http://www.dailykos.com/story/2011/03/16/956921/-Anatomy-of-the-Fukushima-nuclear-crisis?showAll=yes>Here is from daily kos about those pools.

Gregory Jaczko, the chairman of the commission, said in Congressional testimony that the commission believed that all the water in the spent fuel pool at the No. 4 reactor of the Fukushima Daiichi Nuclear Power Station had boiled dry, leaving fuel rods stored there completely exposed.

And description of what the crushed, mashed up together used fuel rods would cause.

Last night, Rachel Maddow did a great job of explaining that nuclear fuel rods are tubes of corrosion, heat resistant alloy filled with pellets of radioactive material. Each tube is about 12 feet tall and an inch or so thick. These individual rods are hot to the touch. What makes nuclear power work is that when the rods are bundled together, the entire bundle becomes much, much hotter.

Those bundles of active or spent fuel rods left to themselves, sitting in the open at room temperature, would become so hot that the alloy case and the fuel pellets would melt.

Great post, LJ, especially the laying out of the bare facts about "where would they go"? Elementary, my dear Watson! Why are Americans so thick headed? A cultural trait perhaps?

But I, for one, am always quite leery of broad sociological generalizations about "group purpose", etc. That kind of stuff can go off the rails pretty quickly.

But very interesting, nonetheless.

Let us all work together for the best outcome for Japan and its people.

reactor number 4 did not have fuel rods inside reactors, only in spent rods pools

How did hydrogen get inside the building?

The fuel rods are clad in vanadium metal.

As I understand it, in a corrosive environment (such as superheated steam) vanadium reacts with water to produce vanadium oxides and hydrogen gas. I believe that this reaction is almost completely prevented by covering the rods with liquid water.

So each of the hydrogen explosions has been a signal that "in this building, fuel rods are exposed above water, have gotten far too hot, and are starting to significantly oxidize"

I don't know enough even to guess whether the hydrogen from the explosions in #1, #2, and #3 came from spent fuel rods in storage pools, or somehow escaped primary containment. Since there were no fuel rods in #4, it's pretty clear that the hydrogen for that explosion came from rods in the storage pools.

Here are two pieces of good news, taken from the World Nuclear News site:

Electricians have brought outside power in to #2, and hope to be able to power up some of the pumps on that reactor.

One of the emergency diesel units can now be operated and will be used to supply unit 5 and 6 alternately to inject water to their used fuel pools. Later, the power will be used to top up water in the reactor vessels.


I have no words to express my awe at the courage and dedication of the workers who have performed these feats.

Here are the Australian ABC before-and-after photos which allow you to pull the "before" overlay back and forth across the frame. The nuclear plant photos are about half way down.

Note in the before picture the buildings, tanks, structures, etc outside the turbine/reactor island. Note in the after picture that those features are simply gone.

http://www.abc.net.au/news/events/japan-quake-2011/beforeafter.htm

I'm not sure what those large white tanks were. Demin water? Demin resins? Fuel oil for the EDGs? Sewage processing? But whatever was in them is now spread across the surrounding countryside, and the tanks have simply vanished. You can imagine what the condition of the circulating water pumps (which would be in the large intake structures by the ocean inlet) is like; even if they survived they are choked with mud. And so forth.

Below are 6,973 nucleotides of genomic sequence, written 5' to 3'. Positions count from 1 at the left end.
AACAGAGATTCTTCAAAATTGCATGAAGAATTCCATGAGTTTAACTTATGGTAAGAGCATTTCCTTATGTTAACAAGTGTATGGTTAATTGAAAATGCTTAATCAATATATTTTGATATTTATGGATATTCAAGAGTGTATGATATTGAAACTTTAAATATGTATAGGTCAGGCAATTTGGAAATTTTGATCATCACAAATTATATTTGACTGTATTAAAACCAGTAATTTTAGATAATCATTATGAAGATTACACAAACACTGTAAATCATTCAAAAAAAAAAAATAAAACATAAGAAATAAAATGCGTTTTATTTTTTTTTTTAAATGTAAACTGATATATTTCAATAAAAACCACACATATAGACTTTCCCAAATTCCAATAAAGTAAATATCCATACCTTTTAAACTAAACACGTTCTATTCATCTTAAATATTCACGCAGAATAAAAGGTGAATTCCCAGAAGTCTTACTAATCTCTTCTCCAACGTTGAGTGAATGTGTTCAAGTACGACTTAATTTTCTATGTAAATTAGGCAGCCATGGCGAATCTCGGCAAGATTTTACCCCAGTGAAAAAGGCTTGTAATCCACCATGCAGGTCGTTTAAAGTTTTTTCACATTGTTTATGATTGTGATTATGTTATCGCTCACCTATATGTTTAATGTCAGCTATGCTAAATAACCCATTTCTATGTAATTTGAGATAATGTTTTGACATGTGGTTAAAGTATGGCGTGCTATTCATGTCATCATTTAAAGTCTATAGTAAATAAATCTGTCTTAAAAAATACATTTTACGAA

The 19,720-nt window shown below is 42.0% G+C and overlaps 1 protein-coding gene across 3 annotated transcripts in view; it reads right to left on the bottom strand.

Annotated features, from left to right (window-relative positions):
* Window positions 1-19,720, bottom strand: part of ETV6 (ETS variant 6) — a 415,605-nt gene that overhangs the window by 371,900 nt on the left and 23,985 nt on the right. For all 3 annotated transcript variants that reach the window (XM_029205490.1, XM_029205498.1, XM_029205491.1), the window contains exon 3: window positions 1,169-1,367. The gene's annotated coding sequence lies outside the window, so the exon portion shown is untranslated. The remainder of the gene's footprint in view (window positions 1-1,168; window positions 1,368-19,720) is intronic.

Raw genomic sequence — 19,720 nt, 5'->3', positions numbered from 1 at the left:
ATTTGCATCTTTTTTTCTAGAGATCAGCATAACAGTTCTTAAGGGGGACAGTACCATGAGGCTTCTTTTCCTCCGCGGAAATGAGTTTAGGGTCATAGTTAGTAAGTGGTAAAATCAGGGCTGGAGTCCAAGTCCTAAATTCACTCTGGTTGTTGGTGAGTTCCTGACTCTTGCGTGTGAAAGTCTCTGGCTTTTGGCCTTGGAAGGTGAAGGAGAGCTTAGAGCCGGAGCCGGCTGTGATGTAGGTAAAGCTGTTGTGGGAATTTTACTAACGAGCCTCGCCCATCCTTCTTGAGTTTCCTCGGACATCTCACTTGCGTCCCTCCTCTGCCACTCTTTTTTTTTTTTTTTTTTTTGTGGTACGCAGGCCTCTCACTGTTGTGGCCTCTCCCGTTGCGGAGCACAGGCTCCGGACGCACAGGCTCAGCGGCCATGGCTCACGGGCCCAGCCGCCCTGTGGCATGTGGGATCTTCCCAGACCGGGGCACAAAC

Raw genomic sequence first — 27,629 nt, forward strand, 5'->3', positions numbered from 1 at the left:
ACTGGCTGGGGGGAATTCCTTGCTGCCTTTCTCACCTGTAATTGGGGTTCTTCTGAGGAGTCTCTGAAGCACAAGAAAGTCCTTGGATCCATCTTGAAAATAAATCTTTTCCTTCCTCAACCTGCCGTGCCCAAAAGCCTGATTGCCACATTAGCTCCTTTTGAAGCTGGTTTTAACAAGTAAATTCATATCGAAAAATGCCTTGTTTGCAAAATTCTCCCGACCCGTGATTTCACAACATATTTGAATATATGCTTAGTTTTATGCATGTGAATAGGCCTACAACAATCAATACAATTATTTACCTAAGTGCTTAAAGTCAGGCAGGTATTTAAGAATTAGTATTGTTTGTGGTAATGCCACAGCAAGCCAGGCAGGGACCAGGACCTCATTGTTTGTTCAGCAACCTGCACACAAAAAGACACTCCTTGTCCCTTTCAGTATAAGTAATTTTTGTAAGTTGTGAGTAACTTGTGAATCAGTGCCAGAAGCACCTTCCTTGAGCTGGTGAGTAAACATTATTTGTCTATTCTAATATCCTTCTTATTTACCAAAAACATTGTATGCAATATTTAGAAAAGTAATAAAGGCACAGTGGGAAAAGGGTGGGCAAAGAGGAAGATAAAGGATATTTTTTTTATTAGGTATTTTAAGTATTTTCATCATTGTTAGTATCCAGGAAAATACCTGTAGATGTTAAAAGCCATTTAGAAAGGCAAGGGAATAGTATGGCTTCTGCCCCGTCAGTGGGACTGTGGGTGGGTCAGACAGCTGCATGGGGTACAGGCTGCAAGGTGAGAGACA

Cranky

Hi everyone, back from my conference presentation. A number of other people from Japan, and so it was good to see them. One friend is from Miyagi, but he had gotten over here way before the disaster.

I'll try to catch all of the comments. If I miss something, please let me know.

As far as the evidence of a debris field, since there was nothing between the plant and the ocean, I don't see how there is going to be any debris. And if the generators were immersed in seawater, they are going to break down.

As for the video of looting, I'm not sure how one separates 'looting' from 'salvaging'. Here is an excerpt of an email from a listserv I am on

My wife (a clinical psychologist) went to the local refugee centre yesterday to assess the need for care there, and has gone back today to set up a play therapy area for the children who survived the tsunami but have no home to go back to. A lot of these children are showing the early symptoms of PTSD. They are children who spent the night or two after the tsunami on a pedestrian bridge, the second floor of a high-rise or an apartment, saw corpses floating by, have lost family, or are in the centre but their parents have to go to work (who restores the life-lines and cleans up the mess, or serves customers trying to buy life essentials?), or their parents have lost both their homes and their place of work and are traumatised. It is now a week since the disaster (I think - I myself have lost all track of time), and the deadline for saving the children from prolonged PTSD is said to be 1 week. In other refugee centres, the children are probably left to their own resources, as only the most basic of emergency services is functioning in the more outlying areas, and people are more concerned about things like getting food, medicine, fuel etc rather than non-visible damage.

...

Our daughter is working as a nurse in a major hospital in Sendai. She has come home once since the disaster, probably about 4 days ago. At that stage, the hospital had run out of food, and the patients were getting one piece of onigiri per day. The medical staff was living on canned dried bread rations. Her car is now low on gasoline and she has not come home since, nor has she had the energy to ring us up.

If you notice the cars in the video (at 2:33), it is clear that the tsunami reached that warehouse, so the doors must have been torn open by the sea, so I'm not sure why people who are starving supposed to leave consumables untouched until someone shows up who can tell them they can take them.